This volume constitutes an attempt at bringing together philosophies of time—or more precisely, philosophies on time and, in a concomitant way, history—emerging from Christianity’s and Islam’s intellectual histories. Starting from the Neoplatonic heritage and the voice of classical philosophy, the volume enters the Byzantine and Arabic intellectual worlds up to Ibn Al-Arabi’s times. A conscious choice in this volume is not to engage with, perhaps, the most prominent figures of Christian and Arabic philosophy, i.e., Augustine on the one hand and Avicenna/Ibn Sina on the other, precisely because these have attracted so much attention due to their prominence in their respective traditions—and beyond. In a certain way, Maximus the Confessor and Ibn Al-Arabi—together with Al-Fārābi—emerge as alternative representatives of their two traditions in this volume, offering two axes for this endeavor. The synthesis of those approaches on time and history, their comparison rather than their mere co-existence, is left to the reader’s critical inquiry and philosophical investigation.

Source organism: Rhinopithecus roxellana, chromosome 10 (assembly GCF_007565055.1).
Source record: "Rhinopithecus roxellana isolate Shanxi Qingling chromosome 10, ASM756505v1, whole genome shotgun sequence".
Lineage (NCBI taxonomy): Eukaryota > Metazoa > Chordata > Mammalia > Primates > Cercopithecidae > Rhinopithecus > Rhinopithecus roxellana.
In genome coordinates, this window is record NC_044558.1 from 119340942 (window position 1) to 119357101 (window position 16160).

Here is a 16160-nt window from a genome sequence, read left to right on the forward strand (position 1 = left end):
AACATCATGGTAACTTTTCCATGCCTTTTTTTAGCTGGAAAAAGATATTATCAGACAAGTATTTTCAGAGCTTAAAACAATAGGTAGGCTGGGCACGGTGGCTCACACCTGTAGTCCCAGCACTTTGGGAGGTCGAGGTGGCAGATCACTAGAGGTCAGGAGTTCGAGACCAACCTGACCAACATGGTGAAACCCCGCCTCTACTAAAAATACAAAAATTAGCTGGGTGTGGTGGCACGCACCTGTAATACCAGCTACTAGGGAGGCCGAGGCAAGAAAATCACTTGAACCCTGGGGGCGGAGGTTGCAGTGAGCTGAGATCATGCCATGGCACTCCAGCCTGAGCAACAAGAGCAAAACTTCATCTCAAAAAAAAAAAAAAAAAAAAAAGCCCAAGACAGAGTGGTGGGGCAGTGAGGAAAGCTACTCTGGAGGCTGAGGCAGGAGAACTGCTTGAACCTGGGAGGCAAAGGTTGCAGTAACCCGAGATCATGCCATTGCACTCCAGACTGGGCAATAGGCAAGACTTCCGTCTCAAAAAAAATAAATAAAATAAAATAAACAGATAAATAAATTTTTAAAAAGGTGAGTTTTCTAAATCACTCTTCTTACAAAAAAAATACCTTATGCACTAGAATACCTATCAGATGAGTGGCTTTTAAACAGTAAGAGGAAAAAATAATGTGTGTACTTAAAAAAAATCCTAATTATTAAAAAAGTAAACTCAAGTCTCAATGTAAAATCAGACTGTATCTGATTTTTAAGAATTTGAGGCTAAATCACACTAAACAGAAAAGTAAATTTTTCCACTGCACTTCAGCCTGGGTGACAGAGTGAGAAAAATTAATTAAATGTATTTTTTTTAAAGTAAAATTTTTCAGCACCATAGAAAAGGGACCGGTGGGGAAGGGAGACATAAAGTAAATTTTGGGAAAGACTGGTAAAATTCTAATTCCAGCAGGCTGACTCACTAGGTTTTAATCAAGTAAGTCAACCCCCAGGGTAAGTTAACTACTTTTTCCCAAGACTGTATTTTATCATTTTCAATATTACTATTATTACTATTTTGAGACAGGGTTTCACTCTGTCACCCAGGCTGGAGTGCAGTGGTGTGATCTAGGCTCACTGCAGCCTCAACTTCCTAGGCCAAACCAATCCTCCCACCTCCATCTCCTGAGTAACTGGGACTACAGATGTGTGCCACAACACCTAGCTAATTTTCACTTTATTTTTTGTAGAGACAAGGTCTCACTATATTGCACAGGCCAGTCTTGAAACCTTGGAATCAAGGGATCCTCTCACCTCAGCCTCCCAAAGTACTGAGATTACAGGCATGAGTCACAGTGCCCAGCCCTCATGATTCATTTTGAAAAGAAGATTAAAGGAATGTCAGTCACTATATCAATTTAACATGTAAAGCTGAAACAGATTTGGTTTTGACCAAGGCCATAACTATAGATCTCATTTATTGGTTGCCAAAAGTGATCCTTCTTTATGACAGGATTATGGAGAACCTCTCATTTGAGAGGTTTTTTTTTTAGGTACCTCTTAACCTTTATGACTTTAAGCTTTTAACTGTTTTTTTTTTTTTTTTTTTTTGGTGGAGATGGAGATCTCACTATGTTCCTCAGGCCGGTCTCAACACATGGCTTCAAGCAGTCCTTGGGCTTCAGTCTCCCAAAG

A Global Perspective on Friendship and Happiness

Edited by Tim Madigan, St. John Fisher College in Rochester, New York and Bertrand Russell Society and Tim Delaney, State University of New York at Oswego

April 2018 / ISBN: 978-1-62273-376-7
Availability: In stock
206pp. ¦ $59 £42 €48

In A Global Perspective on Friendship and Happiness, editors Tim Delaney and Tim Madigan have organized a collection of original articles on the subjects of friendship and happiness. Each of these chapters offers a unique perspective and serves as worthy contributions to the field of friendship and happiness studies. The chapters found in this publication are the result of the "Happiness & Friendship" conference held June 12-14, 2017 at Mount Melleray Abbey, Waterford, Ireland. The contributing authors come from many diverse countries and academic disciplines thus enhancing this outstanding volume.

Essay on Human Reason: On the Principle of Identity and Difference

Nikola Stojkoski

March 2018 / ISBN: 978-1-62273-379-8
Availability: In stock
136pp. [Color] ¦ $55 £42 €48